SAN FRANCISCO (KPIX 5) – As the number of COVID-19 cases across the state continue to surge, doses of a second vaccine approved by the FDA are on their way to the Bay Area.
So far, more than 110,000 doses of the Moderna vaccine have already been delivered across the state, with more than 600,000 more expected by the end of the week.
Cardboard boxes full of Moderna vaccine vials started getting delivered to 31 sites across California on Monday. The company started shipping more than 6 million doses across the country Sunday, only two days after the Food and Drug Administration granted emergency approval.
"Moderna vaccine has arrived and that is indeed good news. 672,600 to be exact, is what we anticipate receiving this week," said Gov. Gavin Newsom during a virtual press conference Monday afternoon.
Newsom is working from home after having to quarantine due to a staff member testing positive for COVID-19. It is the second time he has had to quarantine at home in the past month.
According to health departments in the Bay Area, Contra Costa County got 13,800 doses of the Moderna vaccine Monday morning. San Francisco is expecting 6,000 doses by the end of the week and Napa County has already received 1,700 doses.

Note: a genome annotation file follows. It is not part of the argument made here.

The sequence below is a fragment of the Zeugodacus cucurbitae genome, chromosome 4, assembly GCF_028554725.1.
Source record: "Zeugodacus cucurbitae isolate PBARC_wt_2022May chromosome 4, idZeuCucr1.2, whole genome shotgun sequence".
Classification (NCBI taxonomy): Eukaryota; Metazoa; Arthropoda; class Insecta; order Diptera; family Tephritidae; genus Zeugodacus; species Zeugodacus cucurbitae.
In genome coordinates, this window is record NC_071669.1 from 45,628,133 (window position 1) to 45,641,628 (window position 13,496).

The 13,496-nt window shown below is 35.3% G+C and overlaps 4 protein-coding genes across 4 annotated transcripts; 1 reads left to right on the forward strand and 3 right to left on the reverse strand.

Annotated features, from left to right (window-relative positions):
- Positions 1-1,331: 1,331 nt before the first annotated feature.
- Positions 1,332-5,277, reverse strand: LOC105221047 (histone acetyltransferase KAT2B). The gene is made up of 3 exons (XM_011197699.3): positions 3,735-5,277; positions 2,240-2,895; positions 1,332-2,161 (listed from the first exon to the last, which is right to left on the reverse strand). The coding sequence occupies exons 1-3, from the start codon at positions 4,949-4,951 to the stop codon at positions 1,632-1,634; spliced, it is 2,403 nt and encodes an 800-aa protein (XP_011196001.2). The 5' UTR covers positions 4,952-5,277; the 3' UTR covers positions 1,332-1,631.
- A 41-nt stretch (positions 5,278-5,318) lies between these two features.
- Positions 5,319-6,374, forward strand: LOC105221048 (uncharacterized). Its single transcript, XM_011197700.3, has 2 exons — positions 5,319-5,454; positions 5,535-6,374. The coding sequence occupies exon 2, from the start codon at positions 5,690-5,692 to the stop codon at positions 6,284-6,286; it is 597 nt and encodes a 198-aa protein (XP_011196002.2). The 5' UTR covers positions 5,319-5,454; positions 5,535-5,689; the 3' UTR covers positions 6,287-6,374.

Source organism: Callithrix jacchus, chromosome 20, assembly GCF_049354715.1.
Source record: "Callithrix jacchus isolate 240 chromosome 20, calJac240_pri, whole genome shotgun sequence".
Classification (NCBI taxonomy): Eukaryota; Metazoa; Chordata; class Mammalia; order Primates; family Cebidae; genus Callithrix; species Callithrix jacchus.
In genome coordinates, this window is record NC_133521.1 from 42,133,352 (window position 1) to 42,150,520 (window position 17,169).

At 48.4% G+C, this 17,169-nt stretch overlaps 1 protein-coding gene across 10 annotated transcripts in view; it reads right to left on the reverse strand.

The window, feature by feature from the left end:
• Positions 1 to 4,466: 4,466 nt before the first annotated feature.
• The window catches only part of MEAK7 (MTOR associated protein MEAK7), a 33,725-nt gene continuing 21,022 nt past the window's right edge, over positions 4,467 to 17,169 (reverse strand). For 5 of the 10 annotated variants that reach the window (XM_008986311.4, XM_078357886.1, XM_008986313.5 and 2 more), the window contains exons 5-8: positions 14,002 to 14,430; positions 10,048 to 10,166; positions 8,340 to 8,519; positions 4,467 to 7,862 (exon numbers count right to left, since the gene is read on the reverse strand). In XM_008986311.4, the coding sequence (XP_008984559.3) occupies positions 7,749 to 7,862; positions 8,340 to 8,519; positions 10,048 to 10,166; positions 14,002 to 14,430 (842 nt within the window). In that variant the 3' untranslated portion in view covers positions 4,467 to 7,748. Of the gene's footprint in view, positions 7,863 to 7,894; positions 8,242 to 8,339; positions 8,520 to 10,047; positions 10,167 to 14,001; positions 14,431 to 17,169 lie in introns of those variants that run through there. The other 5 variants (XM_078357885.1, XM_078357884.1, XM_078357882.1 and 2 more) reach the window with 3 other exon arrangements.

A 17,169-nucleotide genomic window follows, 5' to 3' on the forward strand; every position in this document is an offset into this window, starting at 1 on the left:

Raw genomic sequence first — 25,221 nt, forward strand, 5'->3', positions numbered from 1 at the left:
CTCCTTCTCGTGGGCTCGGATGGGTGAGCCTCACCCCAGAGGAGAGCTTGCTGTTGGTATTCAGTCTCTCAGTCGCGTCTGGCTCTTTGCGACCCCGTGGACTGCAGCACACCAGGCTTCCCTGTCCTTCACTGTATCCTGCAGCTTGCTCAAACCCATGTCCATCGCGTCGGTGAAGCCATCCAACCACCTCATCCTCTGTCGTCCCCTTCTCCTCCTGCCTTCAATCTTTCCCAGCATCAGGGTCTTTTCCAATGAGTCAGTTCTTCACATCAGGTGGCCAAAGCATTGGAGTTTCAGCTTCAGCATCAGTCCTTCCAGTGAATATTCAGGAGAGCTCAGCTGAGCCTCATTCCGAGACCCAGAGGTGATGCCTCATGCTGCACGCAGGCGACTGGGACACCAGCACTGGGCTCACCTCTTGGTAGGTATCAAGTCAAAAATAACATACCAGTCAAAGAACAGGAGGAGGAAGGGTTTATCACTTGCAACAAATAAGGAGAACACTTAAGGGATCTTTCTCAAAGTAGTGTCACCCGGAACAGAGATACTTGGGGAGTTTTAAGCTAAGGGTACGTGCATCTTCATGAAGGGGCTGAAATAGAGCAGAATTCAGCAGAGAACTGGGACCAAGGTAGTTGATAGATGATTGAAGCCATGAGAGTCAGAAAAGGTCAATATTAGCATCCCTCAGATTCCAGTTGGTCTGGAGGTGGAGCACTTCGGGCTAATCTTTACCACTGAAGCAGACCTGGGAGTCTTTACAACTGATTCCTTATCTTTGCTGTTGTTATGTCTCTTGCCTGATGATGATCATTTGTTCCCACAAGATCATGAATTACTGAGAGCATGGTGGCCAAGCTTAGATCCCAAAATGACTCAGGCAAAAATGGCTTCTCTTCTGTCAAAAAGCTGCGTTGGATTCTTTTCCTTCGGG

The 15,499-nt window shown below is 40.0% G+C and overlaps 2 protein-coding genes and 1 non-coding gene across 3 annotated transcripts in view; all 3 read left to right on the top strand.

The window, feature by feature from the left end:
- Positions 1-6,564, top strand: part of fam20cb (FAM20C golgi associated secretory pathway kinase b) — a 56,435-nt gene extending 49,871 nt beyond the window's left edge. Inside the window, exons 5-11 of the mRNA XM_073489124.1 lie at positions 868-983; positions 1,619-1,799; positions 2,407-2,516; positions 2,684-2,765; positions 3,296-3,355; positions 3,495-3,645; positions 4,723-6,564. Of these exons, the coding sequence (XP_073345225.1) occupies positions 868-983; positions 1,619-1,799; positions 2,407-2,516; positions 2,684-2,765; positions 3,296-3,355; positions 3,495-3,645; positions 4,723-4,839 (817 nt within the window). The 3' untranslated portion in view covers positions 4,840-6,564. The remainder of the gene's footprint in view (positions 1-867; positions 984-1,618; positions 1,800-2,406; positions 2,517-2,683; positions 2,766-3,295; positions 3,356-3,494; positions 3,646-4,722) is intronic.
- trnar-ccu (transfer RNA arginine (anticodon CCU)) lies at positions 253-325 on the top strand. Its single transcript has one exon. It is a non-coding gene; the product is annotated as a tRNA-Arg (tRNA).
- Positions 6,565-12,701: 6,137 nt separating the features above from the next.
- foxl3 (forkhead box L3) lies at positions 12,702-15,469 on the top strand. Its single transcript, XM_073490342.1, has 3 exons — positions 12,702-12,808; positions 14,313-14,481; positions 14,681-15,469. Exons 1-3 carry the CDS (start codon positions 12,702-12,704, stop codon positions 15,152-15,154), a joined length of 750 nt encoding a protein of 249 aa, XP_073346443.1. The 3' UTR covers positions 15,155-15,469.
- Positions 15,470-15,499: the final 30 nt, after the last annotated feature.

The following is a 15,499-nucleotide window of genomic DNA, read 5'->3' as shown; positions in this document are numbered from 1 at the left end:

"It gives us hope and hope is not something we've had for a long time," says UC Berkeley public health expert, Dr. John Swartzberg. He said having more of the vaccine available throughout the Bay Area means the rollout can happen beyond health care workers in high-risk settings.
"The sooner that group gets vaccinated, the sooner you can move into to phase 1b. The sooner you get phase 1b, then you get phase 1c," said Swartzberg.
The state committee working on how to roll out the vaccine will meet again Wednesday to talk about which groups should be prioritized. On Sunday, the Centers for Disease Control released their list of recommendations. The CDC said the next group to get the vaccine should be people 75 and older, especially in long-term care settings, as well as essential workers including teachers, first responders, and grocery store workers.
The Moderna vaccine is also key to getting people in the rural parts of the state vaccinated. Pfizer's vaccine, which was approved earlier this month, has to be kept at negative 94 degrees Fahrenheit, which requires a specialized freezers that are usually only found at major medical centers.
Meanwhile, the Moderna vaccine only needs to be kept at negative 4 degrees, which means it can go into a regular freezer with no special equipment needed.
The goal is still to get to everyone by next summer. One thing that experts are worried about is people who are not in high-risk groups trying to cut the line.
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